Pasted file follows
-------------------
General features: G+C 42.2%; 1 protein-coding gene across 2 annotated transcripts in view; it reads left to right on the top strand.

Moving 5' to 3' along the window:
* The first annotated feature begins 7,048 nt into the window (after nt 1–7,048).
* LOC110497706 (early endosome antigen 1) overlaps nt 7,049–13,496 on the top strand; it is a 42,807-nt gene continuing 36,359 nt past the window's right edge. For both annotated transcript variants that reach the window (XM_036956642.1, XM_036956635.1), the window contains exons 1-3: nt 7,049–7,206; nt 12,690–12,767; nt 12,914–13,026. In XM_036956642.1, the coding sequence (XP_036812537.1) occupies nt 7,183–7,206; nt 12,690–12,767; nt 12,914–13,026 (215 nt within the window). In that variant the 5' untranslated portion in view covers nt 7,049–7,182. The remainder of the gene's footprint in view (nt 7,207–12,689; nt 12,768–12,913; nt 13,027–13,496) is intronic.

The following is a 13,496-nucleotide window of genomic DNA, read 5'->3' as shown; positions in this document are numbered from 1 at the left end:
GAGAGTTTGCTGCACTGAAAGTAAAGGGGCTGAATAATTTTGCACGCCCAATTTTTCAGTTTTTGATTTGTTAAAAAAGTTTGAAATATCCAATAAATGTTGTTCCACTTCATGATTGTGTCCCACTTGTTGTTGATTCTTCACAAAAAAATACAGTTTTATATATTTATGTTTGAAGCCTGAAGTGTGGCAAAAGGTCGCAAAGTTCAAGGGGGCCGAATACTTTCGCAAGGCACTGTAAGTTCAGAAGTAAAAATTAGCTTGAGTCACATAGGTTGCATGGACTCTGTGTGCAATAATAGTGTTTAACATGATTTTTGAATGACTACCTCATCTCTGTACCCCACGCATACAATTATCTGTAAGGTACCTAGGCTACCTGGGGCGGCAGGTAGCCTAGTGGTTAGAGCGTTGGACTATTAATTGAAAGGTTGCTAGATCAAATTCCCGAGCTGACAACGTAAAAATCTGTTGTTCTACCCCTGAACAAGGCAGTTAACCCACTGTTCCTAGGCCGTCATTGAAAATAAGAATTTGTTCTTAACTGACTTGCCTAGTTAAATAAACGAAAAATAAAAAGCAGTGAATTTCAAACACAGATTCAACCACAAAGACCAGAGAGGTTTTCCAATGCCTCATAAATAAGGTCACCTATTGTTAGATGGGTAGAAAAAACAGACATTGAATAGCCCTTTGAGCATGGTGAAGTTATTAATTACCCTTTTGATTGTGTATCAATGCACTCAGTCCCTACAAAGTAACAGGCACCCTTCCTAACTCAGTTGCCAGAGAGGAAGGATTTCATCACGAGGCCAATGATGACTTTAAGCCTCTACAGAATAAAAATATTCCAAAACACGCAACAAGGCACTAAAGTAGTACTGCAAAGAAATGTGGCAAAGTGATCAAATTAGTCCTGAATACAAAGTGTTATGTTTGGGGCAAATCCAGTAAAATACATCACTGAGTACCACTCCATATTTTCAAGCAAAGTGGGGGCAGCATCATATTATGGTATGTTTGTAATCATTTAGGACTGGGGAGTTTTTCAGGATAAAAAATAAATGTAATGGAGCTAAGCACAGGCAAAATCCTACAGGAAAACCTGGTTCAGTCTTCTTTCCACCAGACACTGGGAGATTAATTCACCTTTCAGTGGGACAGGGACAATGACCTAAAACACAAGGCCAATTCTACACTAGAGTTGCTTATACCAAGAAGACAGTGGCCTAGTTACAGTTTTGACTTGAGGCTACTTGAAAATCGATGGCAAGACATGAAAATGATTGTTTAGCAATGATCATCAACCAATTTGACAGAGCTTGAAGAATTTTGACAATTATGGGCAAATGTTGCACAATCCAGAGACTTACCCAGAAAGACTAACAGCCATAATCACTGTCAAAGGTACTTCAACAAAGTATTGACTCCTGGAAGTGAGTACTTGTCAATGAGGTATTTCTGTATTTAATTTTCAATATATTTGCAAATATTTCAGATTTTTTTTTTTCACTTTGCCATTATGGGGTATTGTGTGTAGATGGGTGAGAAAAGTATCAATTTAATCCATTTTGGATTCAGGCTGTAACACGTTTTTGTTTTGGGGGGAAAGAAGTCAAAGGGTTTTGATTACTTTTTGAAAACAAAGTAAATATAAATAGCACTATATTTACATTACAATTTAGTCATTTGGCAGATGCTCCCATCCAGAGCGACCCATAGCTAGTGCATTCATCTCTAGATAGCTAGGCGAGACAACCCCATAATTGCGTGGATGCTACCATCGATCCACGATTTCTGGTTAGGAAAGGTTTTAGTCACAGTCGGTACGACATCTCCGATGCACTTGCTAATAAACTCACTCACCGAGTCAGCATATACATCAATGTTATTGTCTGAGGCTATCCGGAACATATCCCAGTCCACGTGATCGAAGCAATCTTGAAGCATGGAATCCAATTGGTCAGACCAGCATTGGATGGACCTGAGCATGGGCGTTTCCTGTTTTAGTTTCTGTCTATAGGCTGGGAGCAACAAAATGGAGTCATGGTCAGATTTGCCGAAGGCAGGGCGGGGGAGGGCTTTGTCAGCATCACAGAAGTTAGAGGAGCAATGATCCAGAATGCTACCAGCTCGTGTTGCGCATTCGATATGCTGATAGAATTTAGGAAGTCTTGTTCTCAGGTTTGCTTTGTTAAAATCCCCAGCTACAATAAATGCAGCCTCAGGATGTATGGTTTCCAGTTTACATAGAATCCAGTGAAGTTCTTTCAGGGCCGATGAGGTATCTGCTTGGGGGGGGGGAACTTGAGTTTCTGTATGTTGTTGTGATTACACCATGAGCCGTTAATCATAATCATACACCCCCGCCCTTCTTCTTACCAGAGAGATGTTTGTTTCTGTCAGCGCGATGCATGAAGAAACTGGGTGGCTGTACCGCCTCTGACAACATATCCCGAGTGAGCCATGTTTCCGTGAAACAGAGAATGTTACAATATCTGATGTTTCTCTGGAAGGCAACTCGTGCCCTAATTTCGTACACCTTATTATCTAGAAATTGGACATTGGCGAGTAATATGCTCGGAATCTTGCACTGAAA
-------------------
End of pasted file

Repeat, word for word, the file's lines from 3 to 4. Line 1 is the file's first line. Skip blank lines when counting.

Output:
* The first annotated feature begins 7,048 nt into the window (after nt 1–7,048).
* LOC110497706 (early endosome antigen 1) overlaps nt 7,049–13,496 on the top strand; it is a 42,807-nt gene continuing 36,359 nt past the window's right edge. For both annotated transcript variants that reach the window (XM_036956642.1, XM_036956635.1), the window contains exons 1-3: nt 7,049–7,206; nt 12,690–12,767; nt 12,914–13,026. In XM_036956642.1, the coding sequence (XP_036812537.1) occupies nt 7,183–7,206; nt 12,690–12,767; nt 12,914–13,026 (215 nt within the window). In that variant the 5' untranslated portion in view covers nt 7,049–7,182. The remainder of the gene's footprint in view (nt 7,207–12,689; nt 12,768–12,913; nt 13,027–13,496) is intronic.